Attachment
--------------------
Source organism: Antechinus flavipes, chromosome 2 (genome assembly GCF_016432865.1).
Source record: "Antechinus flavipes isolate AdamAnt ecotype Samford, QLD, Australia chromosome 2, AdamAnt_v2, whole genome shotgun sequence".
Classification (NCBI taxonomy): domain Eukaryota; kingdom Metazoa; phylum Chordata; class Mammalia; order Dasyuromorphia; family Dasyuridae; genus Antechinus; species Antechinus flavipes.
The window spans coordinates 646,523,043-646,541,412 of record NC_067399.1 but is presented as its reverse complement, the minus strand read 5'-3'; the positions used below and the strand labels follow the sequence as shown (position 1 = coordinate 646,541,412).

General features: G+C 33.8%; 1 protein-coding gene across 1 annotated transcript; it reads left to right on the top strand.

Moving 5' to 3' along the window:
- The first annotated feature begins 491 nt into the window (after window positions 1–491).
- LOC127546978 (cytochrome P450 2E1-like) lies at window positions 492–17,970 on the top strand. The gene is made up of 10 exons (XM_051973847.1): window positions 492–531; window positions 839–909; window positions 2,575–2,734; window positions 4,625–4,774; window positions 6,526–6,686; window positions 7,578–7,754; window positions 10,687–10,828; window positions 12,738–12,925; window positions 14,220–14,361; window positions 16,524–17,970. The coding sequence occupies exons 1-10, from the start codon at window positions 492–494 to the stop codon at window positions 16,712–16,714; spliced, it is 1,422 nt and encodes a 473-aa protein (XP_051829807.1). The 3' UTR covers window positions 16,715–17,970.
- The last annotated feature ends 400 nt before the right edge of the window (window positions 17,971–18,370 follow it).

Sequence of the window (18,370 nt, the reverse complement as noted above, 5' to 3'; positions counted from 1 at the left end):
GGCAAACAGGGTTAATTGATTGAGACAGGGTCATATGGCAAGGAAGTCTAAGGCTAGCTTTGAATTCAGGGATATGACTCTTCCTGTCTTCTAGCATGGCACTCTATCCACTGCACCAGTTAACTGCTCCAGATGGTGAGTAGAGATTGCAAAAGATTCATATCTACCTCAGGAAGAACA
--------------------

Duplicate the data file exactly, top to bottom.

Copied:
Source organism: Antechinus flavipes, chromosome 2 (genome assembly GCF_016432865.1).
Source record: "Antechinus flavipes isolate AdamAnt ecotype Samford, QLD, Australia chromosome 2, AdamAnt_v2, whole genome shotgun sequence".
Classification (NCBI taxonomy): domain Eukaryota; kingdom Metazoa; phylum Chordata; class Mammalia; order Dasyuromorphia; family Dasyuridae; genus Antechinus; species Antechinus flavipes.
The window spans coordinates 646,523,043-646,541,412 of record NC_067399.1 but is presented as its reverse complement, the minus strand read 5'-3'; the positions used below and the strand labels follow the sequence as shown (position 1 = coordinate 646,541,412).

General features: G+C 33.8%; 1 protein-coding gene across 1 annotated transcript; it reads left to right on the top strand.

Moving 5' to 3' along the window:
- The first annotated feature begins 491 nt into the window (after window positions 1–491).
- LOC127546978 (cytochrome P450 2E1-like) lies at window positions 492–17,970 on the top strand. The gene is made up of 10 exons (XM_051973847.1): window positions 492–531; window positions 839–909; window positions 2,575–2,734; window positions 4,625–4,774; window positions 6,526–6,686; window positions 7,578–7,754; window positions 10,687–10,828; window positions 12,738–12,925; window positions 14,220–14,361; window positions 16,524–17,970. The coding sequence occupies exons 1-10, from the start codon at window positions 492–494 to the stop codon at window positions 16,712–16,714; spliced, it is 1,422 nt and encodes a 473-aa protein (XP_051829807.1). The 3' UTR covers window positions 16,715–17,970.
- The last annotated feature ends 400 nt before the right edge of the window (window positions 17,971–18,370 follow it).

Sequence of the window (18,370 nt, the reverse complement as noted above, 5' to 3'; positions counted from 1 at the left end):
GGCAAACAGGGTTAATTGATTGAGACAGGGTCATATGGCAAGGAAGTCTAAGGCTAGCTTTGAATTCAGGGATATGACTCTTCCTGTCTTCTAGCATGGCACTCTATCCACTGCACCAGTTAACTGCTCCAGATGGTGAGTAGAGATTGCAAAAGATTCATATCTACCTCAGGAAGAACA